A top down view of a calendar representing yearly doctor appointments with a dark overlay.

Goals are funny things. They help us get where we want to be, but they require a certain amount of tending and attention. It’s not enough to think about a desired outcome once.

Imagine you’re on a flight from Miami to Los Angeles. Does the pilot announce “Los Angeles!” over the intercom, aim for California, and sleep until touchdown? Of course not. Small adjustments need to be made throughout the entire flight to keep the plane on course; otherwise, you end up in Idaho.

Attention is required. As with planes, so with goals.

If you’re well-versed in self-development, you know accountability is a huge part of accomplishing goals. The same is true for health goals. Many of us practice this automatically when it comes to physical fitness, partnering up with a friend to exercise or hiring a personal trainer. Both are excellent ways to stick to a fitness goal (and avoid getting hurt at the gym).

In areas like diet and exercise, we often avail ourselves of people in our lives to serve as resources and accountability partners. But did you know your primary care physician can — and should, in my opinion — be a resource and an accountability partner for making sure you reach your health goals?

If your physician interactions are limited to once-yearly doctor appointments, however, it’s possible you could miss some necessary course corrections along the way.

Your Physician as a Health and Accountability Partner

When your physician is your accountability partner in the pursuit of your health goals, you’re more likely to attain — and maintain — those goals. You can get out in front of problems this way, and those problems are easier to resolve. But for that philosophy to bear out, you may need to shift away from the conventional wisdom of “yearly doctor appointments.”

In order to be a true partner for you, your physician must know you, your health history, and your health goals. This happens by seeing you more than once per year.

When you visit your doctor regularly, you shift from a reactive to a proactive stance. When your physician already has a firm understanding of your medical background and history, they can focus more directly — and with a full context — on acute issues when they arise.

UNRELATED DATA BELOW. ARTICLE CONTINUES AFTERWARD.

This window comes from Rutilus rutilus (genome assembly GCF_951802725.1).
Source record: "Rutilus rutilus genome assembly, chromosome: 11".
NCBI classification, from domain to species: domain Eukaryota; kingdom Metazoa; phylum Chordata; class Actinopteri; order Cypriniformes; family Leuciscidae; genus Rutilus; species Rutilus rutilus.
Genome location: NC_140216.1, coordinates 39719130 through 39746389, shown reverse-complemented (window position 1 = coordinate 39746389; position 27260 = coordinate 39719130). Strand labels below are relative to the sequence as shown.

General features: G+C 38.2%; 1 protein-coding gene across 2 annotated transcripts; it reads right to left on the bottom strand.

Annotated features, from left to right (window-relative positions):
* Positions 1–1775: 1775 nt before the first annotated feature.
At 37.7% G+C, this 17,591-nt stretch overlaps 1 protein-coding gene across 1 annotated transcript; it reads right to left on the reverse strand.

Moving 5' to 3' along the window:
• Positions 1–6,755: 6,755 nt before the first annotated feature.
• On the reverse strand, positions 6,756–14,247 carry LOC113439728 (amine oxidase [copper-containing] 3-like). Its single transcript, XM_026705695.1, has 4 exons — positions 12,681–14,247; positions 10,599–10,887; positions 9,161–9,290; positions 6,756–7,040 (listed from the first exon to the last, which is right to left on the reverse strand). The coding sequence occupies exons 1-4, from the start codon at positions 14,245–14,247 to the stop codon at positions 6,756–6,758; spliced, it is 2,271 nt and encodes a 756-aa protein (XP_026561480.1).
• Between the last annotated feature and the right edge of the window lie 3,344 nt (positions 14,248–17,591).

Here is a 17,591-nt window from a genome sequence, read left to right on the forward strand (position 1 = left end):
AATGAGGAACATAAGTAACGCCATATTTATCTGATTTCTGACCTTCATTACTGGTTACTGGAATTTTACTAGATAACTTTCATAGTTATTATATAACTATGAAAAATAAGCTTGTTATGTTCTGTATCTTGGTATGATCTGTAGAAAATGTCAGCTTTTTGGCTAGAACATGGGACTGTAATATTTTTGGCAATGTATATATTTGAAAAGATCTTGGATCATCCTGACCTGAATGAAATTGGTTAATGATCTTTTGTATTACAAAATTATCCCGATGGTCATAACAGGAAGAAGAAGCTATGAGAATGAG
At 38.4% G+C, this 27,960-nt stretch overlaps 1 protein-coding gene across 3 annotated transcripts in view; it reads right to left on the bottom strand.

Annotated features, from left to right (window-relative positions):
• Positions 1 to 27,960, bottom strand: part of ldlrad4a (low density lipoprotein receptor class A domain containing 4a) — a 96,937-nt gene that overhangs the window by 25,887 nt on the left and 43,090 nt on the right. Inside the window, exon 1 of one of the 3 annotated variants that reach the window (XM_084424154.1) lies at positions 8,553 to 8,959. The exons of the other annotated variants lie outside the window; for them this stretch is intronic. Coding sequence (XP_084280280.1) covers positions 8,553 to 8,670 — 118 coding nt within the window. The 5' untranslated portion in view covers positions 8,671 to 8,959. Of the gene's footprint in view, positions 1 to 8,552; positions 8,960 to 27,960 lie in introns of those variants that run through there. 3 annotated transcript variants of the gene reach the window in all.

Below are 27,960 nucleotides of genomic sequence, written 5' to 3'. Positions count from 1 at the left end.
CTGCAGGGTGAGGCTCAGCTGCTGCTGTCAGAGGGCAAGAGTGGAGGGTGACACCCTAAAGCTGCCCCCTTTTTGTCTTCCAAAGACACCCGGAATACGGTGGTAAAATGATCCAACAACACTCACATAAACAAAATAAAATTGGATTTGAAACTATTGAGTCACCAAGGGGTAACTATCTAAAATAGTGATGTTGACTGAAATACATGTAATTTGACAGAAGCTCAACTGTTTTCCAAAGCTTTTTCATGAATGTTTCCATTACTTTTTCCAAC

Quote: The Problems With Only Seeing Your Doctor Once Per Year

How Many Visits Do I Need Per Year?

We’ve made the case for visiting your doctor more than once annually, but how many times should you go each year? Two? Four? Monthly? There’s certainly a point where additional visits are unnecessary. You want your appointments to have meaning, so where’s the sweet spot?

The answer is it depends. Here’s a general guideline of factors:

1. Age

Not everyone needs to see their physician three or four times per year. Adults under the age of 50 who are perfectly healthy can get away with a yearly doctor appointment, though twice-yearly could be beneficial to provide more room for prevention. At a minimum, though, younger, healthy people should be doing yearly blood work.

As we age, it’s important to see our doctor more often. People in their 50s and 60s should visit at least twice per year, once for a physical and once for a follow-up appointment.

Around age 80, it’s time to start visiting the doctor every two months. Things happen quickly at that age, and it’s important to stay on top of those changes.

2. Acute vs. Chronic Problems

If you have chronic health problems, regardless of your age, you’ll need to visit your physician more often. People who live with chronic illness should probably be seen every three months, depending upon the severity and type of their condition.

People who are on medications may need routine blood work every three to six months, depending on what they’re taking.

On top of visits for ongoing issues, be sure to see your doctor when you have an acute infection or problem. Waiting for your annual physical to discuss acute problems makes more problems. You can worsen a condition by waiting. Plus, your acute issue will take precedence over any preventative measures, which could cause more problems down the road.

3. Prevention

Although functional medicine physicians are always practicing preventative medicine by nature, time needs to be set aside purely for preventative health visits. For that reason, I view sick visits and preventative health visits as two separate appointments.

It’s important that routine, preventative visits are reserved for an overall review of systems. This allows us to be proactive partners toward your heath goals, regardless of your age and state of health.

Infographic: The Problems With Only Seeing Your Doctor Once Per Year

Yearly Doctor Appointments: Final Thoughts

Over time, human health declines. That’s a fixed aspect of human reality. The question is, what kind of flexibility do we have within that reality?

Thinking of your physician as a true partner in your health — one who can help you make those little adjustments that keep you on your flight path — may be a paradigm shift, but it’s a vital step toward health and longevity. Visiting your doctor regularly enough for your current state of health is a powerful way to increase health and happiness.